This could also be done more visually with character specific paths containing rings that are special, and colored similar to the character meant to take that path. Functionally they would be identical to normal rings, they would just act as an indication that the path you are on is meant for a certain character. Alternate pathways meant for more than one character could have lines of rings that use the colors of each of the characters in sequence. The main point against this would probably be color blindness, but that might be at least partially solvable via color blindness settings in the options menu.

An example of this would be this: When you take an alternate pathway meant for both Fang and Amy, the rings along this pathway would be colored purple and pink in sequence. The number of rings on this path would be the same as the number of rings on the main path, but you would be unable to backtrack onto either path after reaching the point the paths meet again. Once you reach the goal sign, you still receive a perfect bonus if you collected every ring available to your character, because the number of rings collected matches the number of rings needed for the perfect bonus in that stage.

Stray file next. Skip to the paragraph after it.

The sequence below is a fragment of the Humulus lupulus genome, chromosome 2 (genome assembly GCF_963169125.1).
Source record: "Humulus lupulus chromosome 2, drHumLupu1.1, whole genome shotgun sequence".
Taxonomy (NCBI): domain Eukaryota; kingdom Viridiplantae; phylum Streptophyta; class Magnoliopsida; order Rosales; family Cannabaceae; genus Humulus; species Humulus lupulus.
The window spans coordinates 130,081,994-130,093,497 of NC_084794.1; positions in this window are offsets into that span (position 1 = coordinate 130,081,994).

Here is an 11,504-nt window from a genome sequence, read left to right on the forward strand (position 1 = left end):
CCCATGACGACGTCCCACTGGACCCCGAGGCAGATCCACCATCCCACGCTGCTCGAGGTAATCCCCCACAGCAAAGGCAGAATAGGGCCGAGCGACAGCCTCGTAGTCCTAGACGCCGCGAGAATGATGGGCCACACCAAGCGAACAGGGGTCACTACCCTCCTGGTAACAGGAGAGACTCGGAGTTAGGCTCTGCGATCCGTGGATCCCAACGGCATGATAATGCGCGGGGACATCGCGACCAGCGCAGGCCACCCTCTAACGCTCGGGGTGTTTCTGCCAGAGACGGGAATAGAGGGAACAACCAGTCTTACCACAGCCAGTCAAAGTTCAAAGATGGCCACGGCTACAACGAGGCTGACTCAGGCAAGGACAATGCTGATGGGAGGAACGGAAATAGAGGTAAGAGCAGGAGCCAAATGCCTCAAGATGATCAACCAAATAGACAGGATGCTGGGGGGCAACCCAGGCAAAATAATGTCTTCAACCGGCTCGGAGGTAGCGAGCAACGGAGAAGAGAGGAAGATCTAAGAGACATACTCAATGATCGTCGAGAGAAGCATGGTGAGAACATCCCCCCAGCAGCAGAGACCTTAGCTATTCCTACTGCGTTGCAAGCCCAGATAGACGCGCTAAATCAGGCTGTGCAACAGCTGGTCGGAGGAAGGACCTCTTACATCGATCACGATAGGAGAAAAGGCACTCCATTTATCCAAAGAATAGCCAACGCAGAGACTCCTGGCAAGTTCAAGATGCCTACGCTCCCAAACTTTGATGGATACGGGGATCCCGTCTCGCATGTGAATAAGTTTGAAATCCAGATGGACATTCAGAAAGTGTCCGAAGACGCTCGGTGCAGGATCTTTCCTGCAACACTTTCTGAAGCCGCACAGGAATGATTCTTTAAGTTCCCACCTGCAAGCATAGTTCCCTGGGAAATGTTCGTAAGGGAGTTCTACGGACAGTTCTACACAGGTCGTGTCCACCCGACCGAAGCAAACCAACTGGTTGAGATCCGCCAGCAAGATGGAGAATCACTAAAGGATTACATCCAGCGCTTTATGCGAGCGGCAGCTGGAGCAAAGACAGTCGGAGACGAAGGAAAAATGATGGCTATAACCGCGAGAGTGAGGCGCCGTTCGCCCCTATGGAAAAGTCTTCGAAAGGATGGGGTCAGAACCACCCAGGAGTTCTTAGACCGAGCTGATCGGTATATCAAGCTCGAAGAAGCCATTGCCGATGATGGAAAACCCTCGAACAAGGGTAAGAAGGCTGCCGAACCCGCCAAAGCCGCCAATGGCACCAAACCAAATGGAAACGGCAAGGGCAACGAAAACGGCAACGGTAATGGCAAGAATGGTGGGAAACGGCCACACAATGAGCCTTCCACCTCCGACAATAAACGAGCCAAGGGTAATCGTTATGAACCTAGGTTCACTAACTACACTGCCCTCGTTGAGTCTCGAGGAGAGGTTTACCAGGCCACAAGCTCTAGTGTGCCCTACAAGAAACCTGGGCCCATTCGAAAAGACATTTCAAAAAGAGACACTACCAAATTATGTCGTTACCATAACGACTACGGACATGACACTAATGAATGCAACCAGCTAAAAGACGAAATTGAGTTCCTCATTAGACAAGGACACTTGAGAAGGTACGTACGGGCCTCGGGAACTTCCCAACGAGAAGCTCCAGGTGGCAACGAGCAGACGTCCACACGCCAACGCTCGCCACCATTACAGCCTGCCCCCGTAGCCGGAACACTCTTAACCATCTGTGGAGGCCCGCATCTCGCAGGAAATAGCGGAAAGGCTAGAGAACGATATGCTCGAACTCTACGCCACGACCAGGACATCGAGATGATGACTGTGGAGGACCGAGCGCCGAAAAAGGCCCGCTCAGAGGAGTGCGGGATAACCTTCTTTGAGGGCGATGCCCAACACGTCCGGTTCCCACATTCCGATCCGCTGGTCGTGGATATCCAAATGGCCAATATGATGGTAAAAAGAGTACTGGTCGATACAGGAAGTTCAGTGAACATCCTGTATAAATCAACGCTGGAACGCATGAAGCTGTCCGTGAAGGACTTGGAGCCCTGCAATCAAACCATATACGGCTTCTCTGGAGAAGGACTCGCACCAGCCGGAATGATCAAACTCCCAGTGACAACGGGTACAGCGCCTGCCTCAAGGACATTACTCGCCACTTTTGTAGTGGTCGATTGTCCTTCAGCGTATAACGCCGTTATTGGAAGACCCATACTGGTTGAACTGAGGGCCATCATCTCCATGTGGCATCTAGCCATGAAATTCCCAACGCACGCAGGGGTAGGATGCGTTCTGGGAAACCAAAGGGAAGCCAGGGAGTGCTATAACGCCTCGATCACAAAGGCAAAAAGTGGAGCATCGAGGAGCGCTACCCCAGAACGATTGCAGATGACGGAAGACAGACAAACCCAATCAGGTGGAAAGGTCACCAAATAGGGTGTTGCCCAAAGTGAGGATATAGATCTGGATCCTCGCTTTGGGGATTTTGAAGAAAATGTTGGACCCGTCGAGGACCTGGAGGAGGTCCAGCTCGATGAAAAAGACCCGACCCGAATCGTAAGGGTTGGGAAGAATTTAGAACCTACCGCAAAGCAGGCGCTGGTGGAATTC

This idea seems like it would complicate things greatly, not to mention that in many cases it's possible to cheese your way out of character path splits. I think part of the fun of perfect bonuses is going through all of a level's paths anyway.
 

time gear

Eternity in an hour
This idea seems like it would complicate things greatly, not to mention that in many cases it's possible to cheese your way out of character path splits. I think part of the fun of perfect bonuses is going through all of a level's paths anyway.

The suggestion was with what Cobalt said in mind, regarding the potential for future level designs to be made with less ability to backtrack. It's a potential way to allow for perfect bonuses in a stage you can't backtrack through while still having split character paths.